Problem: popular men's magazine is losing readers.
Solution by Innovation: re-think the product's content and expose (pun intended) an unusual generational icon to it's target demographic to regain the attention of their readers.
Playboy magazine has been seeing a decline in readers as the magazine industry as a whole is decreasing steadily. In an effort to re-attract readers and continue evolving with it's audience, this month's edition of Playboy features popular cartoon character Marge Simpson from the long-time running animated TV show "The Simpsons."
The success behind Playboy's product has always relied on shock value by offering readers a unique "insight" into the lives of celebrities and sex icons. Playboy has thought beyond its typical subject matter and has shifted into relatively unknown territory: the sexual exploitation of a popular cartoon character. Their problem was a decline in attention to the print portion of their business, so their solution was to expand the content of their product and attract the attention of a television sitcom's audience that reached 7.6 million viewers last week (tvbythenumbers.com). "The Simpsons Movie," a feature-length film, was released in 2007 and earned an impressive $527 million worldwide (boxofficemojo.com). These numbers give Playboy an optimistic look into the environment in which they are releasing their most current product. Clearly, the demand for "The Simpsons" is very strong after 21 seasons on the air. Playboy is trying to grab the attention of a massive, well-established fan-base and is anticipating a positive turn in circulation as a result of this month's edition, known as "The Marge Simpson Cover."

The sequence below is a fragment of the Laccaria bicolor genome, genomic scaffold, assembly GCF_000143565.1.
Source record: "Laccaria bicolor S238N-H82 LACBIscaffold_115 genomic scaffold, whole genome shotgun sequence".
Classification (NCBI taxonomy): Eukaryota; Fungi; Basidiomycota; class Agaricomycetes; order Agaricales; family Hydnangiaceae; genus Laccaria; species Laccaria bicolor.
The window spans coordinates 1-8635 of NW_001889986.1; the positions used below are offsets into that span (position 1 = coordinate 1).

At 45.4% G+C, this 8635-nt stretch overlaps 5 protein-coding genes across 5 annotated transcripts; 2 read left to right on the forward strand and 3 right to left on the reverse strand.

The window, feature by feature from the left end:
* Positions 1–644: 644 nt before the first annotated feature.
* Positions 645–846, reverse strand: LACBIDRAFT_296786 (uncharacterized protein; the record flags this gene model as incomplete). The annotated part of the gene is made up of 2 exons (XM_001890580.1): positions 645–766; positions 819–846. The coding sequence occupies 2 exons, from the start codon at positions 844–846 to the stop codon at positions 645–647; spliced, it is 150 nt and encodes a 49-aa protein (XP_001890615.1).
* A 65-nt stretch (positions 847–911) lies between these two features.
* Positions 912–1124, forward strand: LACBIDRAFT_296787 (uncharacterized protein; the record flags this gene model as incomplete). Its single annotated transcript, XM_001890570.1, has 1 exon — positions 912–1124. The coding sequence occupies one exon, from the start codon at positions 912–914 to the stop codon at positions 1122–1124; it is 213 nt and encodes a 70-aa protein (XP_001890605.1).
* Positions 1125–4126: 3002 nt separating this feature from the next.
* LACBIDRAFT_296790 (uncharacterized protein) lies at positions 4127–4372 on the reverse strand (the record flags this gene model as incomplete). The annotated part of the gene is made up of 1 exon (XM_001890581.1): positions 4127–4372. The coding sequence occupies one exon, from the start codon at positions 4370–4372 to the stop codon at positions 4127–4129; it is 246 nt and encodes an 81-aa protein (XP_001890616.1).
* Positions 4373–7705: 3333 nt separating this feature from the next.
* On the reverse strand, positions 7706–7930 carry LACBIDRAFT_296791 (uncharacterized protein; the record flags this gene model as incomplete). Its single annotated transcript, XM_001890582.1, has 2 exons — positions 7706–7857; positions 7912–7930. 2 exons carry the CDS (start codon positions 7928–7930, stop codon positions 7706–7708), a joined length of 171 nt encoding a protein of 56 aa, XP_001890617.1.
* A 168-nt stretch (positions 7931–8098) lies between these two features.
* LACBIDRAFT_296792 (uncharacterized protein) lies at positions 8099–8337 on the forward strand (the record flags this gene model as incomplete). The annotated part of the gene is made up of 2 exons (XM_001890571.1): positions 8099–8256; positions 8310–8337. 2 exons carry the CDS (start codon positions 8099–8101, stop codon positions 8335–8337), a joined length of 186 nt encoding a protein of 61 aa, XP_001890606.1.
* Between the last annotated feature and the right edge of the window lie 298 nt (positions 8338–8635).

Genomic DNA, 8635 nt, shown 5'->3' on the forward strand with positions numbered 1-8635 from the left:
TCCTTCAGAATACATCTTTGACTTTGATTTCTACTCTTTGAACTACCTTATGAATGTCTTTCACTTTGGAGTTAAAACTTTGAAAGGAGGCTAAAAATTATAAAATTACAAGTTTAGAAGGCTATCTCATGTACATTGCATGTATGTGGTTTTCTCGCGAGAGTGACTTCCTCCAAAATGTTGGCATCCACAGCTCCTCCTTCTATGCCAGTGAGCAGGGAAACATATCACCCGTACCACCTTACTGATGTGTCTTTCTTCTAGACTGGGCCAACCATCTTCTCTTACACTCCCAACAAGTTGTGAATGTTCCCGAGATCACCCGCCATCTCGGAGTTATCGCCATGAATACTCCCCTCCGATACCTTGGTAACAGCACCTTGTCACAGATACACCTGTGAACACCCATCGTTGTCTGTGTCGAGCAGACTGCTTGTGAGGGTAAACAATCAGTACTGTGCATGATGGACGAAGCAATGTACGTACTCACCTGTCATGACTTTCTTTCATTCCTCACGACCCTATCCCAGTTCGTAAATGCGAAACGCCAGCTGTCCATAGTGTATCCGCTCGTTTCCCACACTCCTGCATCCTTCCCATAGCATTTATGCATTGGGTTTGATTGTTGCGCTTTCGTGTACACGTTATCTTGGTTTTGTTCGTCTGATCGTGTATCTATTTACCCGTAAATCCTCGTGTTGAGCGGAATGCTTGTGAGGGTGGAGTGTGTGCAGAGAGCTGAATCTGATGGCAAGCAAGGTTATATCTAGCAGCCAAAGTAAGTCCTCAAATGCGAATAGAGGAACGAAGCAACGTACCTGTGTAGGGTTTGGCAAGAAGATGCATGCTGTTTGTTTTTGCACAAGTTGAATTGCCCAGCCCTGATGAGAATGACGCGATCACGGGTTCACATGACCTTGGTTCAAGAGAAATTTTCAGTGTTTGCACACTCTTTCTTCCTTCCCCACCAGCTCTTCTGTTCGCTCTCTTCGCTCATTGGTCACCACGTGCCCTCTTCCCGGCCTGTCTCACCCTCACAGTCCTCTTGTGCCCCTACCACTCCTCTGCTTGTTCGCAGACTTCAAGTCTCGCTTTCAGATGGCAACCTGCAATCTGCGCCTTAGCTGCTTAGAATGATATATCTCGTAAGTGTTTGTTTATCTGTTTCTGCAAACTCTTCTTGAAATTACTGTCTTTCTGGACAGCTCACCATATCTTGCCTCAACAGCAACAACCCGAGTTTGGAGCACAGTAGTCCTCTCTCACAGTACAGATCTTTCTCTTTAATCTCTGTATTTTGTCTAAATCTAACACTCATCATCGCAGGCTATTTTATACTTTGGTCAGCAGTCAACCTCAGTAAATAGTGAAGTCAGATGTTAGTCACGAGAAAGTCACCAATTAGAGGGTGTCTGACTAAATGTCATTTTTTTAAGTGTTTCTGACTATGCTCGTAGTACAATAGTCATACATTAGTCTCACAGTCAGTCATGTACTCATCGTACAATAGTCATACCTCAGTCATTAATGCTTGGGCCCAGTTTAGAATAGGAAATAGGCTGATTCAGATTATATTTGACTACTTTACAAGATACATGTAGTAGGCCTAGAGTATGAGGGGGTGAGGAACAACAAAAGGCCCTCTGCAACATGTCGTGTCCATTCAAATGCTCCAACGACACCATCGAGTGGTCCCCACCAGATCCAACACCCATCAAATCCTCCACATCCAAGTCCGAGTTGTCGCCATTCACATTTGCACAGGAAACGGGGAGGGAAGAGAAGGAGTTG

Jimmy Jellinek, Playboy's editorial director, said "We knew Marge's pictorial would appeal to a large demographic. This cover and pictorial is just another example of how we're evolving our editorial content to continue to reach men in their 20s, and also maintain the elements of the magazine that have attracted readers for more than 50 years."
If this proves to be a smart move for Playboy resulting in an increase in magazine sales amidst a struggling print industry, then how can we, as innovators, use Playboy's example of evolving a product to appeal to a large, established demographic in order to keep our product alive?